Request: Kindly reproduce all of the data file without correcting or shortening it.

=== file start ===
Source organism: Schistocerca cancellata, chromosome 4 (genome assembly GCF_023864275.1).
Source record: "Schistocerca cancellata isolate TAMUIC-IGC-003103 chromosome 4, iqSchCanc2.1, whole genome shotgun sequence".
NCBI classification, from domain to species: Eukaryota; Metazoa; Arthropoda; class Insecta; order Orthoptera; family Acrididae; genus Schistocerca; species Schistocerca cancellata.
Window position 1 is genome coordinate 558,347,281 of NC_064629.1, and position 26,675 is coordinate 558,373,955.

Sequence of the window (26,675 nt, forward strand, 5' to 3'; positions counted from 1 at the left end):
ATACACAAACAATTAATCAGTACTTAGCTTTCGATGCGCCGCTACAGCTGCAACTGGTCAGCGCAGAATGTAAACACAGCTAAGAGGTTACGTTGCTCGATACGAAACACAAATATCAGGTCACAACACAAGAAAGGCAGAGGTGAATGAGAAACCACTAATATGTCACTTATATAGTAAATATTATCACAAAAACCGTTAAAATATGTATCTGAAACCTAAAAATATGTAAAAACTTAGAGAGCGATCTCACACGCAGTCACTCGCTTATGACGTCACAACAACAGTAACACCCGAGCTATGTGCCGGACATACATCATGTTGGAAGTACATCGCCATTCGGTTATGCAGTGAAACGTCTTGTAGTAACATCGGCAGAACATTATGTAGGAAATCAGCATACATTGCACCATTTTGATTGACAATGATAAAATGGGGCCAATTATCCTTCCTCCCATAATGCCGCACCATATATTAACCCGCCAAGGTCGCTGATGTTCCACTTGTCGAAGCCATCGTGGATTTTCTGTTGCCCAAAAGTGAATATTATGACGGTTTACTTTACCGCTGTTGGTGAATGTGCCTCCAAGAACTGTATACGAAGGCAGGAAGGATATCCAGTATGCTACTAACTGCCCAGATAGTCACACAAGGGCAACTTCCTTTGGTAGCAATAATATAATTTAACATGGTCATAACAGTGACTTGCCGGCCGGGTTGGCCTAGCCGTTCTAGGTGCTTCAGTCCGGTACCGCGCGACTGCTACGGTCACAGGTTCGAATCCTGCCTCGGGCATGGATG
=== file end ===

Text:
Source organism: Schistocerca cancellata, chromosome 4 (genome assembly GCF_023864275.1).
Source record: "Schistocerca cancellata isolate TAMUIC-IGC-003103 chromosome 4, iqSchCanc2.1, whole genome shotgun sequence".
NCBI classification, from domain to species: Eukaryota; Metazoa; Arthropoda; class Insecta; order Orthoptera; family Acrididae; genus Schistocerca; species Schistocerca cancellata.
Window position 1 is genome coordinate 558,347,281 of NC_064629.1, and position 26,675 is coordinate 558,373,955.

Sequence of the window (26,675 nt, forward strand, 5' to 3'; positions counted from 1 at the left end):
ATACACAAACAATTAATCAGTACTTAGCTTTCGATGCGCCGCTACAGCTGCAACTGGTCAGCGCAGAATGTAAACACAGCTAAGAGGTTACGTTGCTCGATACGAAACACAAATATCAGGTCACAACACAAGAAAGGCAGAGGTGAATGAGAAACCACTAATATGTCACTTATATAGTAAATATTATCACAAAAACCGTTAAAATATGTATCTGAAACCTAAAAATATGTAAAAACTTAGAGAGCGATCTCACACGCAGTCACTCGCTTATGACGTCACAACAACAGTAACACCCGAGCTATGTGCCGGACATACATCATGTTGGAAGTACATCGCCATTCGGTTATGCAGTGAAACGTCTTGTAGTAACATCGGCAGAACATTATGTAGGAAATCAGCATACATTGCACCATTTTGATTGACAATGATAAAATGGGGCCAATTATCCTTCCTCCCATAATGCCGCACCATATATTAACCCGCCAAGGTCGCTGATGTTCCACTTGTCGAAGCCATCGTGGATTTTCTGTTGCCCAAAAGTGAATATTATGACGGTTTACTTTACCGCTGTTGGTGAATGTGCCTCCAAGAACTGTATACGAAGGCAGGAAGGATATCCAGTATGCTACTAACTGCCCAGATAGTCACACAAGGGCAACTTCCTTTGGTAGCAATAATATAATTTAACATGGTCATAACAGTGACTTGCCGGCCGGGTTGGCCTAGCCGTTCTAGGTGCTTCAGTCCGGTACCGCGCGACTGCTACGGTCACAGGTTCGAATCCTGCCTCGGGCATGGATG